Identification of Risk Factors for Adverse Outcomes for
Second Births to Teenage Mothers
Adolescent pregnancy and child bearing are significant public health problems in most large metropolitan areas of the United States and the rates in the City of Milwaukee represent some of the highest in the country (http://www.aecf.org/kidscount/childbear/index.htm). There is general agreement in the literature that teen pregnancies and subsequent births result in more adverse outcomes when compared to outcomes in older women (Fraser, Brockert, & Ward, 1995; Reichman & Pagnini, 1997). There is, however, disagreement among studies about what factors are significantly associated with these adverse outcomes and if young maternal age poses an increased risk when other factors are controlled (Fraser, Brockert, & Ward, 1995; Strobino et al., 1995; Berenson, Wiemann & McCombs, 1997; Reichman & Pagnini, 1997). Repeat pregnancy and child bearing in adolescents is suspected to be even more deleterious to mother and child than a single adolescent birth because of compounded socio-economic impacts and short pregnancy intervals (Polit & Kahn, 1990; Santelli & Jacobson, 1990; Meade & Ickovics, 2005).
To develop a method for identifying repeat teen mothers in birth records and to examine risk factors associated with this.
The City of Milwaukee Health Department’s birth records from 1993-2002 were used, which contained 111,862 individual birth records. The records did not contain any unique maternal identifiers, such as social security number. Data were linked using a probabilistic record linkage technique (FEBRL Version 0.2.210) to identify repeat births to teen mothers (Christian & Churches, 2003). Probabilistic record linkage is the linking of 2 or more files by comparing or matching a number of variables between files and computing the probabilities of agreement or disagreement of all matched variables (Blakely & Salmond, 2002). Maternal characteristics and birth outcomes of first and second teen pregnancies to the same mother were compared. Factors associated with adverse outcomes in the repeat birth were determined using logistic regression analyses.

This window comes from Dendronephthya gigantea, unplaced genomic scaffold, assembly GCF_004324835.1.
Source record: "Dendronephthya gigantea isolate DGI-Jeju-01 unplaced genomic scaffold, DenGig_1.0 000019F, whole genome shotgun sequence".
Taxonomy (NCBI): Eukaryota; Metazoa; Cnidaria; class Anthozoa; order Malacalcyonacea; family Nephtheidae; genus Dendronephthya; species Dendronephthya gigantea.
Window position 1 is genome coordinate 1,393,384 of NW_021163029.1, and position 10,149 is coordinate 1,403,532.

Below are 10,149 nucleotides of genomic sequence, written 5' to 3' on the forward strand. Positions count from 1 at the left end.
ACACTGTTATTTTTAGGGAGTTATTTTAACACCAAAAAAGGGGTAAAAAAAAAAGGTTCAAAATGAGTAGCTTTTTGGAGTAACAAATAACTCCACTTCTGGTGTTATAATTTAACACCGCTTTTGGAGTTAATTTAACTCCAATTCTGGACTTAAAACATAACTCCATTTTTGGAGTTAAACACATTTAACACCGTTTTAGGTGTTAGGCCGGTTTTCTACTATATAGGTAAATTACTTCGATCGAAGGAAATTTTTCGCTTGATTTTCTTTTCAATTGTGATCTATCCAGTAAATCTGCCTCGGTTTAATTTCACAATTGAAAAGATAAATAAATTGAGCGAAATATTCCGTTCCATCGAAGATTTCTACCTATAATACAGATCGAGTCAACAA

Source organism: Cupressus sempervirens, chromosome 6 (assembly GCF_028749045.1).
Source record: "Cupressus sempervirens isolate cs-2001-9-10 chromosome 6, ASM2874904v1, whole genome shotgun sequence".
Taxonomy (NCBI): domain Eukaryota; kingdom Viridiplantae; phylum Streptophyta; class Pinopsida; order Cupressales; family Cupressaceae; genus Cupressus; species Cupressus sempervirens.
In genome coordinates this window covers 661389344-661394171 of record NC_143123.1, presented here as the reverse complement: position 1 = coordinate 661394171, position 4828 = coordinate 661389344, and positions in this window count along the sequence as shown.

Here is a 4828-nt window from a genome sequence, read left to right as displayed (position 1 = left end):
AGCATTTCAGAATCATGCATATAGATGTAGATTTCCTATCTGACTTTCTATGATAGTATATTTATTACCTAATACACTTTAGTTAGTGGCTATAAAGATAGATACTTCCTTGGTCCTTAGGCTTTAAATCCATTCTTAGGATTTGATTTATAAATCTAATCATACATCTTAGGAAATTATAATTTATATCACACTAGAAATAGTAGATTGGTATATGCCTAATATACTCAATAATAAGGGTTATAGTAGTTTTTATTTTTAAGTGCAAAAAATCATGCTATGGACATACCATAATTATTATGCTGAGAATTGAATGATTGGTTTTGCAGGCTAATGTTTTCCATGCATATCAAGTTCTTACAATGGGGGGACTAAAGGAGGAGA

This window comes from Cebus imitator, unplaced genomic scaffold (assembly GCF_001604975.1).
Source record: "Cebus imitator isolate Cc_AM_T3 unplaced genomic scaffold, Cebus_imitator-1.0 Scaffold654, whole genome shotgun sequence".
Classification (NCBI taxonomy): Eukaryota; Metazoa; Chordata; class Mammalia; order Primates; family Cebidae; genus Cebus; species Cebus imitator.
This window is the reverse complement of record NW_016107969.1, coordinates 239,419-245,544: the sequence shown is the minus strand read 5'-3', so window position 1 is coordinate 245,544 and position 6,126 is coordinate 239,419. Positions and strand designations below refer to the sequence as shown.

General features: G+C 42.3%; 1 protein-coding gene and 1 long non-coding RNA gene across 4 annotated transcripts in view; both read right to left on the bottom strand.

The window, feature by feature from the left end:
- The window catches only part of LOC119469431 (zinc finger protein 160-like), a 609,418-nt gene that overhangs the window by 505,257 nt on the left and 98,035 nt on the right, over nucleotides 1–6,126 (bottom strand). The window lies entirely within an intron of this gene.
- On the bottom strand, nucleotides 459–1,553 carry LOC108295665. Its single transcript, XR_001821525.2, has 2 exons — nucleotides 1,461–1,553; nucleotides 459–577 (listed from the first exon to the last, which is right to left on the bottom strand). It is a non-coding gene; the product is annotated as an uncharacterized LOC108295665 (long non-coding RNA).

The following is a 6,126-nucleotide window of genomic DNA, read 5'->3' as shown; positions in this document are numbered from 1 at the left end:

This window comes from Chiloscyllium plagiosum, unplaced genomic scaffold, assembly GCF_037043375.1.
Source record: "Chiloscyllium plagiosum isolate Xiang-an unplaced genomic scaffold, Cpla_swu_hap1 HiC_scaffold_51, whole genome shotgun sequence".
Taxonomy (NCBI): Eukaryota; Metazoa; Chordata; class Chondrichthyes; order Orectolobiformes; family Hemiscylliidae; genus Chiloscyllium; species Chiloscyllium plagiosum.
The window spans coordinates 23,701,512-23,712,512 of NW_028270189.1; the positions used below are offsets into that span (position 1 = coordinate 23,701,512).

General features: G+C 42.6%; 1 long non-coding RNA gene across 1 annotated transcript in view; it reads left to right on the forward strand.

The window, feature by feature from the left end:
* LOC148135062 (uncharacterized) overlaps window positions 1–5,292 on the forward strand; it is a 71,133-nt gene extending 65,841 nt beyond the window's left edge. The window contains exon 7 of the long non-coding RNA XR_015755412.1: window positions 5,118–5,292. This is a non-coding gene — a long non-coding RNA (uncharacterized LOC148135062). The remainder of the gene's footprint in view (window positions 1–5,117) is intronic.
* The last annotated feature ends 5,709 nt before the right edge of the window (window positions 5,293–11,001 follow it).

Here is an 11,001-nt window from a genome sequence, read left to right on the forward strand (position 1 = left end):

Second teenage pregnancies resulted in more preterm births. In the second birth, low birth weight and preterm birth were associated with smoking, previous similar birth outcomes, maternal age, race/ethnicity, shorter interpregnancy interval, inadequate prenatal care utilization and inadequate weight gain. Lower median household income was associated with LBW but not preterm birth. Having no father on the birth record was associated with both adverse outcomes.
Repeat adolescent childbearing results in poorer outcomes, specifically increased incidence of preterm birth as compared to first births. Adverse outcomes (low birth weight and preterm birth) were associated with a number of modifiable risk factors.
Many of the factors associated with adverse outcomes in this population of repeat teen births can be modified. Programs targeted to teen mothers should address these modifiable risk factors by providing pregnancy spacing and contraceptive advice, smoking prevention and cessation resources, the means to acquire appropriate and adequate nutrition to ensure adequate weight gain, and the importance of adequate prenatal care in the second as well as first pregnancy. Prenatal care for the adolescent mother should also address these preventable risk factors. Even though educational status was not predictive of adverse outcomes in this population most were not high school graduates. Programs that encourage and aid young mothers in finishing high school are essential for the long term economic well being of both the mother and child.
Partington, S.N., Steber, D., Blair, K.A., & Cisler, R.A. (2009). Second Births to Teenage Mothers: Risk Factors for Low Birth Weight and Preterm Birth. Perspectives on Sexual and Reproductive Health, 41(2), 101-109.
University of Wisconsin-Milwaukee College of Health Sciences
Susan Partington, PhD
Center for Urban Population Health
Dale Steber, MS
Ron A. Cisler, PhD
Milwaukee Health Department
Kathleen Blair, BSN, MS
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